SDE Raster Dataset
Land cover, U.S., GIS, ImageryBaseMapEarthCover, U.S. Geological Survey (USGS), Image processing, US, United States, digital spatial data
The National Land Cover Database products are created through a cooperative project conducted by the Multi-Resolution Land Characteristics (MRLC) Consortium. The MRLC Consortium is a partnership of federal agencies (www.mrlc.gov), consisting of the U.S. Geological Survey (USGS), the National Oceanic and Atmospheric Administration (NOAA), the U.S. Environmental Protection Agency (EPA), the U.S. Department of Agriculture (USDA), the U.S. Forest Service (USFS), the National Park Service (NPS), the U.S. Fish and Wildlife Service (FWS), the Bureau of Land Management (BLM) and the USDA Natural Resources Conservation Service (NRCS). The success of NLCD over nearly two decades is credited to the continuing collaborative spirit of the agencies that make up the MRLC. NLCD 2011 is the most up-to-date iteration of the National Land Cover Database, the definitive Landsat-based, 30-meter resolution land cover database for the Nation. The data in NLCD 2011 are completely integrated with NLCD 2001 (2011 Edition) and NLCD 2006 (2011 Edition). For NLCD 2011, there are 5 primary data products: 1) NLCD 2011 Land Cover; 2) NLCD 2006/2011 Land Cover Change Pixels labeled with the 2011 land cover class; 3) NLCD 2011 Percent Developed Imperviousness; 4) NLCD 2006/2011 Percent Developed Imperviousness Change Pixels; and 5) NLCD 2011 Tree Canopy Cover provided by an MRLC partner - the U.S.D.A. Forest Service Remote Sensing Applications Center. In addition, ancillary metadata includes the NLCD 2011 Path/Row Index vector file showing the footprint of Landsat scenes and change analysis pairs used to derive 2006/2011 spectral change. All Landsat scene acquisition dates are included in the attribute table. Also, as part of the NLCD 2011 project, NLCD 2001 and 2006 land cover and impervious data products have been revised and reissued (2011 Edition) to provide full compatibility with the new NLCD 2011 products. NLCD Tree Canopy Cover was created using MRLC mapping zones from NLCD 2001 (see Tree Canopy Cover metadata for additional detail). All other NLCD 2011 products were created on a path/row basis and mosaicked to create a seamless national product. Questions about the NLCD 2011 land cover product can be directed to the NLCD 2011 land cover mapping team at the USGS/EROS, Sioux Falls, SD (605) 594-6151 or email@example.com.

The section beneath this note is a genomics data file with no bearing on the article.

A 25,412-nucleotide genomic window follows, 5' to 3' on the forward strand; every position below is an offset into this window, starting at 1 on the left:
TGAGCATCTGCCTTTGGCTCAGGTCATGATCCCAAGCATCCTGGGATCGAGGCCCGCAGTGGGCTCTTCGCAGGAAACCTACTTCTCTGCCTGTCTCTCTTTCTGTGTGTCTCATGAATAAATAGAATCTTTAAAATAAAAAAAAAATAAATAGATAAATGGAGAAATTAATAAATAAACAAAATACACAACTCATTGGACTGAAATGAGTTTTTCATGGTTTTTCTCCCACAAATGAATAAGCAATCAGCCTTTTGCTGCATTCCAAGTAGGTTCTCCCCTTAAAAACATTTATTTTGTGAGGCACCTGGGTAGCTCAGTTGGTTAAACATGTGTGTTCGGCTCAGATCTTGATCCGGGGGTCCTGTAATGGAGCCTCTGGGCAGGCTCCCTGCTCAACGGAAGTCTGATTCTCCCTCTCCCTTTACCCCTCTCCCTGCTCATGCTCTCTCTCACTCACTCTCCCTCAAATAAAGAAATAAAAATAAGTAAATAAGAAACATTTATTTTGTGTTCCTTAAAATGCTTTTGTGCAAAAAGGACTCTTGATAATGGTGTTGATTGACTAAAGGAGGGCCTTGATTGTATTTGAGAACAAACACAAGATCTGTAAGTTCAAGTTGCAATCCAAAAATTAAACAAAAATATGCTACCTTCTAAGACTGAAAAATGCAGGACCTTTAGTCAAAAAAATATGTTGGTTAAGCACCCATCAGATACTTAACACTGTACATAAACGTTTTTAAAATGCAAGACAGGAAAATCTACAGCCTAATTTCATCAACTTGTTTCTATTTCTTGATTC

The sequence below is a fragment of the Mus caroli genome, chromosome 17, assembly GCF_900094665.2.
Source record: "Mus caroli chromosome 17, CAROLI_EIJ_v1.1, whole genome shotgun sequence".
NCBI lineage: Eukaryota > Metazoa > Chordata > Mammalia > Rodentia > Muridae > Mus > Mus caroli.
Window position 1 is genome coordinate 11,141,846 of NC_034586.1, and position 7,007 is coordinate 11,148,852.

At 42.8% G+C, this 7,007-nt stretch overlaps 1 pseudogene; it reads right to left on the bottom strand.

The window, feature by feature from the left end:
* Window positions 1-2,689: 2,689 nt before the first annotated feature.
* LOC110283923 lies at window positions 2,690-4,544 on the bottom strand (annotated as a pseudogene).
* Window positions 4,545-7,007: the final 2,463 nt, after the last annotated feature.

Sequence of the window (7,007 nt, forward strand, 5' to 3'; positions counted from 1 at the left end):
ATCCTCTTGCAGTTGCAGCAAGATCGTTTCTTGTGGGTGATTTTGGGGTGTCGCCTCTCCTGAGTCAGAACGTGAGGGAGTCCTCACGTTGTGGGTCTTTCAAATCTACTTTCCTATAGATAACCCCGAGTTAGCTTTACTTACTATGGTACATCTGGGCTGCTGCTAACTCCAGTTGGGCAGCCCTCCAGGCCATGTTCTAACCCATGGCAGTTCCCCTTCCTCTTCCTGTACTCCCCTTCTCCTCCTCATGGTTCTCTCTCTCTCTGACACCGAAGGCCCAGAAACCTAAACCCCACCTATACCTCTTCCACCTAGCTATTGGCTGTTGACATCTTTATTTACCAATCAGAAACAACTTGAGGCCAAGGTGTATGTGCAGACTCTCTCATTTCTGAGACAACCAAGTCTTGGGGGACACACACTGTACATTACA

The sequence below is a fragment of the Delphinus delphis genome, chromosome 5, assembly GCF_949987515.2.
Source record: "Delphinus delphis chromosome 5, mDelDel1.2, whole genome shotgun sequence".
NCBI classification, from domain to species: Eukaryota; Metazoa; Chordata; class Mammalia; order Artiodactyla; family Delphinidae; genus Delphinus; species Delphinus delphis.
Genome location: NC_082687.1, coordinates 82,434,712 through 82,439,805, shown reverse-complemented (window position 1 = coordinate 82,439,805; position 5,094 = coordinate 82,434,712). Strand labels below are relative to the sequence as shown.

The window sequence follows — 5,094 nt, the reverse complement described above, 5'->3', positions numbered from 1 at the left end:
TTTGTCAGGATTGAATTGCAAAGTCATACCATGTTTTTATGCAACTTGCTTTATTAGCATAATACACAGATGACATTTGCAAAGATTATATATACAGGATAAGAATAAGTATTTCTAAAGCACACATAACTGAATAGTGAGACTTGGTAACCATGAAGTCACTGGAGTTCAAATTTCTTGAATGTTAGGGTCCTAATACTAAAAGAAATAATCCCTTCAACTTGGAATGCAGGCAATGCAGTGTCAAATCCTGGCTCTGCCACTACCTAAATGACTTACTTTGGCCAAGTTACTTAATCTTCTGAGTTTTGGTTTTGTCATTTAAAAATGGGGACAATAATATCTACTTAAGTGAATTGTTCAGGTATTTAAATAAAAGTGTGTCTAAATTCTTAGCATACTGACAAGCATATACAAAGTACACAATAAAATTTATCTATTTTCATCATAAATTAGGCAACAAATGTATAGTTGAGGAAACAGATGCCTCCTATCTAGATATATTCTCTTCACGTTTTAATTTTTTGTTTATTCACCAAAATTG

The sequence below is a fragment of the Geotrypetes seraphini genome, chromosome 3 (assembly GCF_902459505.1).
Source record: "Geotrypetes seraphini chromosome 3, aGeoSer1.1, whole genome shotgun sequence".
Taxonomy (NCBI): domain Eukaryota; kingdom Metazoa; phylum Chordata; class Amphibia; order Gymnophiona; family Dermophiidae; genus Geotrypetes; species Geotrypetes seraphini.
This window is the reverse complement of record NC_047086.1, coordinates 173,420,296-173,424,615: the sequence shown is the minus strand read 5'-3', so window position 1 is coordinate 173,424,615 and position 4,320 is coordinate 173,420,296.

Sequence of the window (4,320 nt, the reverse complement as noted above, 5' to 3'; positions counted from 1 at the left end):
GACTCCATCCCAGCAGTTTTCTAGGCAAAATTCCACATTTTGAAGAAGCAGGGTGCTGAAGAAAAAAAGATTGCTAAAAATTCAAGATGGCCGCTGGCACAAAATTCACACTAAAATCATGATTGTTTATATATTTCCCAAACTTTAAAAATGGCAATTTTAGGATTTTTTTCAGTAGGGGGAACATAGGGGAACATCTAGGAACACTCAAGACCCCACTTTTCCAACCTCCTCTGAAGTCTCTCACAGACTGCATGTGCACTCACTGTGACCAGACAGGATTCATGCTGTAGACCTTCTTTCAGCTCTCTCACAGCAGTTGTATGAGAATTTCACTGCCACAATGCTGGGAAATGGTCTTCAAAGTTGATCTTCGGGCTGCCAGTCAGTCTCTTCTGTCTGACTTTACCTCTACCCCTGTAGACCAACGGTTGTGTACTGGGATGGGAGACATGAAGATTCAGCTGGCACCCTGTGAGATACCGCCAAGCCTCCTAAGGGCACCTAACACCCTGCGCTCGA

The goal of this project is to provide the Nation with complete, current and consistent public domain information on its land use and land cover.
U.S. Geological Survey
There are no access and use limitations for this item.
References: (1) Jin, S., Yang, L., Danielson, P., Homer, C., Fry, J., and Xian, G. 2013. A comprehensive change detection method for updating the National Land Cover Database to circa 2011. Remote Sensing of Environment, 132: 159 175. (2) Xian, G., Homer, C., Dewitz, J., Fry, J., Hossain, N., and Wickham, J., 2011. The change of impervious surface area between 2001 and 2006 in the conterminous United States. Photogrammetric Engineering and Remote Sensing, Vol. 77(8): 758-762. (3) Coulston, J. W., Moisen, G. G., Wilson, B. T., Finco, M. V., Cohen, W. B., and Brewer, C. K. 2012. Modeling percent tree canopy cover: a pilot study. Photogrammetric Engineering & Remote Sensing 78(7): 715-727. The USGS acknowledges the support of USGS and contractor NLCD 2011 Land Cover Mapping Teams in development of data for this map.
U.S. Geological Survey
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The USGS point of contact is for questions relating to the data display and download from this web site. For questions regarding data content and quality, refer to: http://www.mrlc.gov/mrlc2k.asp or email: firstname.lastname@example.org
Although these data have been processed successfully on a computer system at the USGS, no warranty expressed or implied is made by the USGS regarding the use of the data on any other system, nor does the act of distribution constitute any such warranty. Data may have been compiled from various outside sources. Spatial information may not meet National Map Accuracy Standards. This information may be updated without notification. The USGS shall not be liable for any activity involving these data, installation, fitness of the data for a particular purpose, its use, or analyses results.
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The NLCD 2011 final seamless products include: 1) NLCD 2011 Land Cover; 2) NLCD 2011 Percent Developed Imperviousness; 3) NLCD 2006/2011 Change Pixels labeled with the 2011 land cover class; 4) NLCD 2006/2011 Percent Developed Imperviousness Change; and 5)NLCD 2011 Tree Canopy Cover.
This NLCD product is the version dated March 31, 2014.
A formal accuracy assessment has not been conducted for NLCD 2011 Land Cover, 2006-2011 Land Cover Change, NLCD 2011 Percent Developed Imperviousness or 2006-2011 Percent Developed Imperviousness Change products. For Canopy attribute accuracy, refer to Canopy metadata.
This document and the described land cover map are considered "provisional" until a formal accuracy assessment is completed. The U.S. Geological Survey can make no guarantee as to the accuracy or completeness of this information, and it is provided with the understanding that it is not guaranteed to be correct or complete. Conclusions drawn from this information are the responsibility of the user.